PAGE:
Why does this book generate such continuing interest? The reason is straightforward enough, I think: BRAVE NEW WORLD tells us that the dreams of progressive utopias economic and social stability, individual mental and physical health, and happiness for all – can be purchased at too great a price. But it is a commitment to the achievement of these goals that provides the main justification for modern democratic states, and it is the success of the United States in attaining them that is the centerpiece of our national amour-propre. Huxley reminds us of some unpleasant and, in both the past and the present, unfashionable truths. If we use our scientific knowledge to create societies that subordinate individuals to the requirements of efficient production and the structural and cultural stability it requires, we risk destroying individual freedom and, what’s worse, individual dignity in the process. We might create a society, like the one in BRAVE NEW WORLD, where the number of self-reliant adults could, literally, be counted on our fingers.

Let’s face it: this is not a message that 21st century Americans are eager to hear. No matter what our political and social preferences, most of us want a more equal society where individual risks are reduced, where we can consume the fruits of our labors without much remorse, and where the “hurting” of our fellows can be assuaged. We have different roads that we would take to reach these goals, but the mechanisms of mass industrial production and the intensive use of engineering and scientific knowledge, no matter what their effects might be, are presupposed. Different camps have different ways of fooling themselves about ways to avoid the consequences of this commitment, but no one is backing away from it. [*331]

And that is exactly why BRAVE NEW WORLD should be widely used in political science classrooms. What Huxley was trying to point out about the World State, is not that happiness and stability are undesirable, but that happiness and stability have to be achieved by societies that put individuals, not institutions, first. As Huxley says, “In this community economics would be decentralist and Henry-Georgian, politics Kropotkinesque cooperative. Science and technology would be used as though, like the Sabbath, they had been made for man, not . . . as though man were adapted and enslaved to them. Religion would be the conscious and intelligent pursuit of man’s Final End . . . And the prevailing philosophy of life would be a kind of Higher Utilitarianism, in which . . . the first question to be asked in every contingency of life being ‘How will this thought or action contribute to or interfere with, the achievement, by me and the greatest number of other individuals, of man’s Final End’” (pp.ix-x).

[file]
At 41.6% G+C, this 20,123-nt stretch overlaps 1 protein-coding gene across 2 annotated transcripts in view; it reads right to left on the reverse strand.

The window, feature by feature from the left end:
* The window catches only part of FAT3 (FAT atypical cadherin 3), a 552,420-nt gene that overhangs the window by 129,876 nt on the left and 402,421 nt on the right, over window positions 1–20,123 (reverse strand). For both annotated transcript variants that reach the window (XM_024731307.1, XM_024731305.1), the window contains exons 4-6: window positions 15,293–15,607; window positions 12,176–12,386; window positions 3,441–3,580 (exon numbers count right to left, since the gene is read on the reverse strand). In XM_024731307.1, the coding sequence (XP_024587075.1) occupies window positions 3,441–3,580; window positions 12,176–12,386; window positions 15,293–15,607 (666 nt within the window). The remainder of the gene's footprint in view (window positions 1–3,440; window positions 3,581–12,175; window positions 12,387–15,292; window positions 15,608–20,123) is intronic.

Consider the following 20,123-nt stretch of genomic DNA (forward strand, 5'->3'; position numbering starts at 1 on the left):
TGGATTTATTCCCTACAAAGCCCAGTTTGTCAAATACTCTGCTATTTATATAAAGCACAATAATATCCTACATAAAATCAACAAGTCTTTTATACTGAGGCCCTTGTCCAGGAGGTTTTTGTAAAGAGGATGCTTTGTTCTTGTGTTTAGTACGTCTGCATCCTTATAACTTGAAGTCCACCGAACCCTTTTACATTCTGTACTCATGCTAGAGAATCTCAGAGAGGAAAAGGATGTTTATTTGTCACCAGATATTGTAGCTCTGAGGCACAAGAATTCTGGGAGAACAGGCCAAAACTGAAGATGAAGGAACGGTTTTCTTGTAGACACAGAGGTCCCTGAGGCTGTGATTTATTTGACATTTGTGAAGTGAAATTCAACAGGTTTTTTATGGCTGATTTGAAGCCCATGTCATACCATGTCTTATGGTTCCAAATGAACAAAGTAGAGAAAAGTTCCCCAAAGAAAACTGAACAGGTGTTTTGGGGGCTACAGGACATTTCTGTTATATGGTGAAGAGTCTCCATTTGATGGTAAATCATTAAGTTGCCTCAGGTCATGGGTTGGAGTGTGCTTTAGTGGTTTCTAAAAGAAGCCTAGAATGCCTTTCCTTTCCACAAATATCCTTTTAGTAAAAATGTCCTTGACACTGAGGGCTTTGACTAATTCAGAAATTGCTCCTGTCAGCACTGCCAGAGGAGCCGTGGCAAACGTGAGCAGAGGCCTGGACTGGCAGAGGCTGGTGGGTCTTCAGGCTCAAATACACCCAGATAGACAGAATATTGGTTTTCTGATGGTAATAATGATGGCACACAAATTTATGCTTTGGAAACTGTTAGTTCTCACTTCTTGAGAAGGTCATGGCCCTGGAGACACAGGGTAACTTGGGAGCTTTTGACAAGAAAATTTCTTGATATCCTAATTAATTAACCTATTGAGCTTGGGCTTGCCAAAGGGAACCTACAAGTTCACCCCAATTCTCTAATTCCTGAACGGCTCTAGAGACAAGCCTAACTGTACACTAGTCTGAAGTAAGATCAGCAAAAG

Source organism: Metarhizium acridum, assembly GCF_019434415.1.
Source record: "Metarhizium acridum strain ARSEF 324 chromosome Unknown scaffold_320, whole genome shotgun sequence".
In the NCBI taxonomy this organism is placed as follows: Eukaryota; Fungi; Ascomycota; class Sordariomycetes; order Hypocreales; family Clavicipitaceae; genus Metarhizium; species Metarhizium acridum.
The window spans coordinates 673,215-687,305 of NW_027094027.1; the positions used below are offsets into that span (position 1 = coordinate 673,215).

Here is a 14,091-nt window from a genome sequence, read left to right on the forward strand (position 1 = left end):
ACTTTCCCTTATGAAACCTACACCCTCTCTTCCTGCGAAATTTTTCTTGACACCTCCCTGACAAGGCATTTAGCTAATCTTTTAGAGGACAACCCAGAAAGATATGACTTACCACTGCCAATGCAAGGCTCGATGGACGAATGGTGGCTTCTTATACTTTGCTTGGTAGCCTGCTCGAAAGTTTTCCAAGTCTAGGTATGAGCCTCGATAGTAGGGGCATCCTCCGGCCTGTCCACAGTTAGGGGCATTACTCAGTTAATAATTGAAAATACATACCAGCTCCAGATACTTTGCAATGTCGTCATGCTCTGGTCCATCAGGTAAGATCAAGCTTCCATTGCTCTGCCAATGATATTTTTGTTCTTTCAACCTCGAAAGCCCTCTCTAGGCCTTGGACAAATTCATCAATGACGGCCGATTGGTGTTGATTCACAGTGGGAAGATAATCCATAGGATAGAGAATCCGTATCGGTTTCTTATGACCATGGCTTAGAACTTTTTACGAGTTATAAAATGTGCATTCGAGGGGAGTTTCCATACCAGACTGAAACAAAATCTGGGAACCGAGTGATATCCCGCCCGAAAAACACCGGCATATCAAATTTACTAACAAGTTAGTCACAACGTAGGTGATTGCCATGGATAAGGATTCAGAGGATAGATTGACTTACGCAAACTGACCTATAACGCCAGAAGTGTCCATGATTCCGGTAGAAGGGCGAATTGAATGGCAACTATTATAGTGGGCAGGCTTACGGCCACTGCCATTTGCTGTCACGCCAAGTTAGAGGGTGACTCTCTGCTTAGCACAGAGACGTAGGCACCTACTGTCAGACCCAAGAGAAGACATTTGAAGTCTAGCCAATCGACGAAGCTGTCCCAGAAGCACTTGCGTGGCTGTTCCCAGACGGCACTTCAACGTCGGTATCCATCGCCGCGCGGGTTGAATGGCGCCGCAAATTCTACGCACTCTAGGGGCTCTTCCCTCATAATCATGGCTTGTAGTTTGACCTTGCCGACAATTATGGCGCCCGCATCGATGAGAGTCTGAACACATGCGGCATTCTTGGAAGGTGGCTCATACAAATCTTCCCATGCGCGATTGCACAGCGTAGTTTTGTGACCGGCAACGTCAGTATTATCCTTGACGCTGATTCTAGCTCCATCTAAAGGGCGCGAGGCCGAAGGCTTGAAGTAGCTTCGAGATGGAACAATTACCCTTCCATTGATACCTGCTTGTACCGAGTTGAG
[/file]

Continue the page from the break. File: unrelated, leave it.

This is brought out most clearly in his later utopian novel, ISLAND. On Pala, the South Seas island of the title, all of the tools for social stability used in BRAVE NEW WORLD – sexual communalism and contraception, psychedelic drugs, extensive uses of science, planned economic stability, transcendent religion – are used to help create a self-sustaining society of conscious adults, not an infantile nightmare. But reading Huxley’s prescription for a sane (he uses that term) modern society is enough to see why his masterpiece still causes disquiet 77 years after it was written. Quite simply, we do not want to hear him clearly.

BRAVE NEW WORLD is one of those rare books that is both profound and entertaining at the same time. I have used DAEDALUS, BRAVE NEW WORLD, and ISLAND for several years in a January term course, “Utopias and Dystopias: Images of the Polity in Literature and Film,” with great success. It is a great learning moment when I look at the class after we have discussed BRAVE NEW WORLD and ask, innocently, “But isn’t human happiness what we want?” The book, with or without ISLAND, is sure to provoke discussion in any course examining speculative political fiction, sustainability (the question of what kind of sustainable future we might want is front and center in these books), or modern political ideologies. I think BRAVE NEW WORLD could also be used profitably in an introductory course in political science as a supplemental text. I encourage interested scholars to give Huxley’s great dystopia a chance to enrich their curricula.

Haldane, J.B.S. 2008. “DAEDALUS, or Science and the Future.” (February 28, 2008).

© Copyright 2008 by the author, Tracy Lightcap.